Dell's high-end design gamble: Adamo XPS and Alienware M11x
Dell's two recent high-end gambles, the 11-inch Alienware M11x "gaming Netbook" and the wafer-thin 13-inch Adamo XPS, both hit a lot of the right notes, even if they themselves are unlikely to be big-volume products.
Dan AckermanEditorial Director / Computers and Gaming
Dan Ackerman leads CNET's coverage of computers and gaming hardware. A New York native and former radio DJ, he's also a regular TV talking head and the author of "The Tetris Effect" (Hachette/PublicAffairs), a non-fiction gaming and business history book that has earned rave reviews from the New York Times, Fortune, LA Review of Books, and many other publications.
"Upends the standard Silicon Valley, Steve Jobs/Mark Zuckerberg technology-creation myth... the story shines." -- The New York Times
ExpertiseI've been testing and reviewing computer and gaming hardware for over 20 years, covering every console launch since the Dreamcast and every MacBook...ever.Credentials
Author of the award-winning, NY Times-reviewed nonfiction book The Tetris Effect; Longtime consumer technology expert for CBS Mornings
If there's a company almost universally associated with low-cost, high-volume, middle-of-the-road 15-inch laptops, it's Dell. In fact, the company, which might best be described as "the guys who make your mom's laptop," has struggled for years to break into the design chic space occupied by Apple and Sony.
That's why it's somewhat surprising that Dell's two recent high-end gambles, the 11-inch Alienware M11x "gaming Netbook" and the wafer-thin 13-inch Adamo XPS, both hit a lot of the right notes, even if they are unlikely to be big-volume products.
Previously, we've seen Dell chase the design dragon by buying specialty gaming PC maker Alienware--but most of that moribund line remains firmly entrenched in dorm room aesthetics. For a few years now, you've also been able to order a wide variety of designs and colors for the lids of many of Dell's mainstream laptops, but the driving force behind that offering has always felt like the $40-$85 premium charged for personalized shades and patterns.
More promising was the original Adamo laptop -- a product cloaked in Apple-like secrecy, and touted as "a luxury-brand notebook design for the luxury-conscious consumer," according to the company. The end result was something less: a MacBook Air clone that was too heavy and too expensive (although it did look quite nice).
With that kind of backstory, Dell's latest attempts to break the design mold carried a lot of baggage from the start. First was an entirely redesigned Adamo laptop, called the Adamo XPS. We loved the bold 9.99mm-thick body, which is something you really have to see in person to appreciate.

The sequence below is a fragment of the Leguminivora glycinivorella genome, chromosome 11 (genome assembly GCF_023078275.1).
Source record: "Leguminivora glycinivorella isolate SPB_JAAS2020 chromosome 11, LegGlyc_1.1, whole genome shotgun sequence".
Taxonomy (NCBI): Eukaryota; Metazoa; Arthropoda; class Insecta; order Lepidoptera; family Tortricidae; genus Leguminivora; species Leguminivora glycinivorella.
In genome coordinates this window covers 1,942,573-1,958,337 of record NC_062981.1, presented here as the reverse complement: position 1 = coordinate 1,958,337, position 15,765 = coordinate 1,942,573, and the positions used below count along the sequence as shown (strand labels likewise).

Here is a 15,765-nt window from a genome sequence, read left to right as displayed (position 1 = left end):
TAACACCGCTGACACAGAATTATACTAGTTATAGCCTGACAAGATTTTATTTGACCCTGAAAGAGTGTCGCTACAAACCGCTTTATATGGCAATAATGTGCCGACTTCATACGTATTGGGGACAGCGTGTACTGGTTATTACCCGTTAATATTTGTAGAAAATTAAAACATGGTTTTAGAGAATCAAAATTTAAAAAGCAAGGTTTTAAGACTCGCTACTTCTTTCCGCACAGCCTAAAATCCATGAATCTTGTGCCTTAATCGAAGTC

But, at the same time, the larger footprint makes it feel like a 15-inch laptop, despite the smaller 13-inch screen, and our main complaint was the weak battery life; something so clearly designed for portability should last longer than a typical rush-hour cab ride to the airport.
The other notable new design from Dell is the Alienware M11x. Scott Stein says of the system: "We were surprised and excited to see an Alienware laptop that not only cost less than $1,000, but was compact enough to slide into a messenger bag."
For a laptop that looks and feels only slightly heftier than other 11-inch systems, the M11x offers a compelling case for taking that Netbook aesthetic and bumping up the price and performance. And compared with other 11-inchers, the M11x has a very good backlit keyboard, edge-to-edge glass over the 1,366x768-pixel display, and great audio (for its size).
The Alienware M11x starts at $799 and easily goes past $1,000, whereas the Adamo XPS is $1,999--which puts both into the ultrapremium price range in their categories. We don't know how many of each Dell expects to sell, and, in fact, the Adamo XPS has suffered from sporadic availability since its original December 2009 release date.
Both are welcome breaks from the norm (especially as laptops have really become commoditized in many ways), but thanks to relatively high prices and specialized appeal, they're both plagued by the same question we get from non-techie friends and colleagues when we show them off: typically some variation on, "That looks cool, but why would I buy one?"
The first laptop maker to answer that burning question may be in for a big win by merging a fresh design take with mainstream accessibility.